Marta Farion, President of Kyiv Mohyla Foundation of America

On Jan. 3, the National University of Kyiv Mohyla Academy filed a lawsuit at the Regional Administrative Court in Kyiv challenging the efforts of the Ministry of Education and Science, Youth and Sports of Ukraine to control university autonomy and academic freedom – a policy that results in lower academic standards and international rankings, prevents European integration and diminishes the country’s security and economic development.

Serhiy Kvit, president of Kyiv Mohyla Academy stated: “The legal action we undertook seeks to prevent the Ministry’s policy of isolation, unification and brutal central control of higher education, and to protect the public and the national interest by raising the quality of Ukrainian universities and improving their competitiveness in the international arena.”

Minister Dmitro Tabachnyk’s latest demands, prohibiting students from choosing their own fields of study by cancelling the ability to “cross over” to elective master’s programs, is an encroachment on the educational process in which students shape their own learning trajectory.

This system of freedom to choose one’s own field of study has been the basis for the quality of education offered by Kyiv Mohyla Academy since its reestablishment.

Kyiv Mohyla Academy introduced its master’s level program two years prior to Ukraine’s nationwide implementation in 1996, and based it on models implemented throughout the world.

Despite past promises from the Presidential Administration to replace Dmitro Tabachnyk as minister of education, and notwithstanding nationwide protests caused by his policies, Tabachnyk was again appointed as minister. His reappointment is viewed as a manipulative move to provoke conflicts and divisions, and push Ukraine further into the Russian orbit.

The lawsuit filed by Kyiv Mohyla Academy challenges Ukraine’s current antiquated regulations in higher education.

The Ministry insists on continuing Soviet-style controls that prohibit students to change fields in applying to graduate programs, thus preventing crossover admissions into graduate degree level programs.

According to Ukraine’s Ministry on Higher Education requirements, a graduate with a bachelor’s degree in physics can only apply to a master’s program in physics, a history student to a master’s level studies in history.

A master’s candidate with a finance specialty does not have the right to apply for a program in economic theory, a specialist in culture cannot cross over to philosophy, and so on. This absurd approach violates multidisciplinary and mobility strategies that are practiced in the European Union’s sphere of higher education and throughout the world.

The result is that Ukraine’s education laws hold individuals hostage, preventing personal, academic and professional development, and causing scorn from the rest of the academic world.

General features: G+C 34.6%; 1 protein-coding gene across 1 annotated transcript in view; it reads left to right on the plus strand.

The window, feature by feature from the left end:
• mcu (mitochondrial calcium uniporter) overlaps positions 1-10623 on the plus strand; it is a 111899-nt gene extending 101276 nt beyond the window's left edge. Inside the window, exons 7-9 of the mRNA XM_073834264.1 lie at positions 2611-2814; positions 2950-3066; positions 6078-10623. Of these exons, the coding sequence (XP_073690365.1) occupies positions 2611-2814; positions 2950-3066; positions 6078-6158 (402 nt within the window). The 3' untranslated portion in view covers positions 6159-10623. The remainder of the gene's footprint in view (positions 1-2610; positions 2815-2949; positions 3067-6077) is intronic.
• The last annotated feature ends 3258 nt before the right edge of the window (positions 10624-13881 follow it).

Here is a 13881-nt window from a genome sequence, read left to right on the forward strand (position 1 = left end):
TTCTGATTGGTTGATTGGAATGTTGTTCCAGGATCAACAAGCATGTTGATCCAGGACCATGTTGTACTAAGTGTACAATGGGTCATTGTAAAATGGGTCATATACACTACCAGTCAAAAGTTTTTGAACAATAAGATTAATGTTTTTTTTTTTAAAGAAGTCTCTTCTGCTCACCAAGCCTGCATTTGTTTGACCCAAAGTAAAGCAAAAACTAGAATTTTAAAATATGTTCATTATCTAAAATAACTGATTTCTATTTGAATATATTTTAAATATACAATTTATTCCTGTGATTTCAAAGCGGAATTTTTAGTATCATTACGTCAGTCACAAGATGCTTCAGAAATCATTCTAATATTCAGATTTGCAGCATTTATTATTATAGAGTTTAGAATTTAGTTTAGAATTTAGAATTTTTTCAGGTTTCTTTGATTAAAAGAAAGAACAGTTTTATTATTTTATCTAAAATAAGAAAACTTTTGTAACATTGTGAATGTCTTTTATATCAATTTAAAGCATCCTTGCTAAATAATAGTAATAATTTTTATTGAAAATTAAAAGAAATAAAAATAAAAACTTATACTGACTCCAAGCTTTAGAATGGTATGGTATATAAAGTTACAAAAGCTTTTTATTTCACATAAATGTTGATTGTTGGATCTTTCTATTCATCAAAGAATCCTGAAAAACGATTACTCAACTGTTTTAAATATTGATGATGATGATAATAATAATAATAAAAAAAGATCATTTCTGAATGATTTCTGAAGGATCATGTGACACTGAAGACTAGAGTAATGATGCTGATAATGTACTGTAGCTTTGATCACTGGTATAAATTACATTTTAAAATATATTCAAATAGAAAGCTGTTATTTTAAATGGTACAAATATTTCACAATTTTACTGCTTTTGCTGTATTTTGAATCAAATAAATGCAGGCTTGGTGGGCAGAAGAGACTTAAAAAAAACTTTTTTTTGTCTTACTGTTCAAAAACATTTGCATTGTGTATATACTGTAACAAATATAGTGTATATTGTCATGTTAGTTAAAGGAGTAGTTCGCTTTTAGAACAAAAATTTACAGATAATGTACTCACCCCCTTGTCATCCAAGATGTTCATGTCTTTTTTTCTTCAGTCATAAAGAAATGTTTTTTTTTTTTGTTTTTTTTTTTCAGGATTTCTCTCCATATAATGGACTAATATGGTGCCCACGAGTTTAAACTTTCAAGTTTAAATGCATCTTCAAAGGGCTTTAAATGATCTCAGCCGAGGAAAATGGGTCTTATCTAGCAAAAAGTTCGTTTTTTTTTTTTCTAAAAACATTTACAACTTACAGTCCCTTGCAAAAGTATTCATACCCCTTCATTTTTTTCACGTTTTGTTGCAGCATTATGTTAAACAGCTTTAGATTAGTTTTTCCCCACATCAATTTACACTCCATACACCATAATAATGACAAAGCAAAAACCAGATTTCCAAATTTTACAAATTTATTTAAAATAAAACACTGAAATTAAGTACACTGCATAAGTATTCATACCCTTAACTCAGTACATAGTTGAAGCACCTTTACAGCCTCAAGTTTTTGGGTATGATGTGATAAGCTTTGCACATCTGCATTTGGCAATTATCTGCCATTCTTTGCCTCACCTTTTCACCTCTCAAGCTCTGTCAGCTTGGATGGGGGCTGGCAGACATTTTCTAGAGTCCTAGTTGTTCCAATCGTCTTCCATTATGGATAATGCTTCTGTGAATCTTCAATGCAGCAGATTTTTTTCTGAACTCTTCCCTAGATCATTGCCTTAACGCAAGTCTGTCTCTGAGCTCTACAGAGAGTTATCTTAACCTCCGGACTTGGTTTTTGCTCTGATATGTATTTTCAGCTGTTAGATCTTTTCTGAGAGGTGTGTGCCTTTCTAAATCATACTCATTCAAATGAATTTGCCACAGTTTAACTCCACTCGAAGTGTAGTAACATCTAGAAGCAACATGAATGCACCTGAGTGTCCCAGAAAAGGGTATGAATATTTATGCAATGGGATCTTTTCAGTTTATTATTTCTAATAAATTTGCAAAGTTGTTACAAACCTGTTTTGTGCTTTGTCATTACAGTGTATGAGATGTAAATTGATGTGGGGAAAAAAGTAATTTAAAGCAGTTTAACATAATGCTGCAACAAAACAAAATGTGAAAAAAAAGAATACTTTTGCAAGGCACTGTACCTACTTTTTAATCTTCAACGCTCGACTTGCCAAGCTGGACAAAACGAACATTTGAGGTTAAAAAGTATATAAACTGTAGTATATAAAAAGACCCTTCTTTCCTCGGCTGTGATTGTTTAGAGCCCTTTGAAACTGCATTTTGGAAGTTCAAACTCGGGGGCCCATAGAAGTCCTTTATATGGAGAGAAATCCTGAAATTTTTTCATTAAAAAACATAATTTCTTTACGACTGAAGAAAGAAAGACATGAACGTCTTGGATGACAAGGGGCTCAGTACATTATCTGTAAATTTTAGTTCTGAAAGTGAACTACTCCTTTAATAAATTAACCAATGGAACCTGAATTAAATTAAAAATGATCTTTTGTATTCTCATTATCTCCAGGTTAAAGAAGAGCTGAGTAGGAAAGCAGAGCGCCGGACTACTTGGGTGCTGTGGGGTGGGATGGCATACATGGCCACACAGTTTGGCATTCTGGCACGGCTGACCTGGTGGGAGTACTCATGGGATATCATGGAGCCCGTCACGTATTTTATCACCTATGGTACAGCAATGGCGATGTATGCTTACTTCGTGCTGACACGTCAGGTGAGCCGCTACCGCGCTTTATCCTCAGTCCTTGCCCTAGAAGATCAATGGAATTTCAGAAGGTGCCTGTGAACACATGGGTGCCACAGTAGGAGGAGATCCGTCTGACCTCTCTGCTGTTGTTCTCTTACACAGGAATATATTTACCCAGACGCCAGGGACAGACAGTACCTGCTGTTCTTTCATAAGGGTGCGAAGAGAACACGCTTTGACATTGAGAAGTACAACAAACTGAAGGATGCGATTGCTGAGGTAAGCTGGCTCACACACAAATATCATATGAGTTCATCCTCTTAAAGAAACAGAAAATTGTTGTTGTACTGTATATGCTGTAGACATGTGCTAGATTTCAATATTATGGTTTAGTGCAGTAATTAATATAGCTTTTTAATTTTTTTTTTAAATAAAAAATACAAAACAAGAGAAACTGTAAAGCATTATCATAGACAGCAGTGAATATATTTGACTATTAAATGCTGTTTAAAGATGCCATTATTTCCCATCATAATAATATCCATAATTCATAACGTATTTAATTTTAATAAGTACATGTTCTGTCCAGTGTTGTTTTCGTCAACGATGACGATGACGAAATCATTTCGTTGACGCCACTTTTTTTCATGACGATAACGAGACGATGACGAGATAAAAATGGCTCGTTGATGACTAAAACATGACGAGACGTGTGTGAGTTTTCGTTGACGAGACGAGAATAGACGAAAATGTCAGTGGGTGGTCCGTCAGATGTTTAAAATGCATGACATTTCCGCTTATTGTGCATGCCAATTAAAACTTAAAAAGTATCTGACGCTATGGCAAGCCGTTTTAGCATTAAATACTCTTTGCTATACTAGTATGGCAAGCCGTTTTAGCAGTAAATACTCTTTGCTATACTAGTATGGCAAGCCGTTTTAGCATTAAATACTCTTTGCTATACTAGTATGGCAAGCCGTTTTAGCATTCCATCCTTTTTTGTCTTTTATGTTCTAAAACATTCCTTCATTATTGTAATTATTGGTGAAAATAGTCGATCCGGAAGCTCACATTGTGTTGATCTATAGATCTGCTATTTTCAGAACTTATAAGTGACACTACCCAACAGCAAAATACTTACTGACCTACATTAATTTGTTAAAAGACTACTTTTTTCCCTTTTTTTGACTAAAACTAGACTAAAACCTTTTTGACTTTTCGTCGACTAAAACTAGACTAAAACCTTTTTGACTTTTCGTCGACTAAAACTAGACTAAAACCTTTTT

Tabachyk’s tenure is characterized by his provocative and regressive policies. He attempted to eliminate the requirement of English as a second working language at Kyiv Mohyla Academy and to rewrite the statutes of the university.

Ukrainian institutions of higher learning are currently prohibited from setting requirements or standards, and are forced to adhere only to lists and requirements established by the ministry.

Kyiv Mohyla Academy requires proficiency in the English language for graduation, but according to the mnistry, such an expectation is not permitted. Instead of studying and implementing successful foreign and domestic models of higher learning, which include the study of the English language as part of the academic curriculum, Ukraine’s minister seeks to prevent its proficiency in the country’s universities.

The reappointment of Tabachnyk will inevitably lead to the further degradation of higher education in Ukraine, and to the discredit of the achievements of Ukrainian universities and researchers.

Furthermore, his appointment is a tactical move to block the passage of a new law on higher education, based on “Draft Law On Higher Education” proposed by the working group established by Prime Minister Mykola Azarov and chaired by Mykhailo Zhurovsky, rector of the National University Kyiv Polytechnic Institute.

Despite such politically motivated tactics, it is reasonable to expect that universities in Ukraine will eventually join the international academic community and gain independence and the respect of their peers. Rectors, faculty members, and students deserve to be equal citizens of the academic world, and the people of Ukraine deserve to have a Minister of Education whose priority is the welfare and security of the nation through excellence in education.

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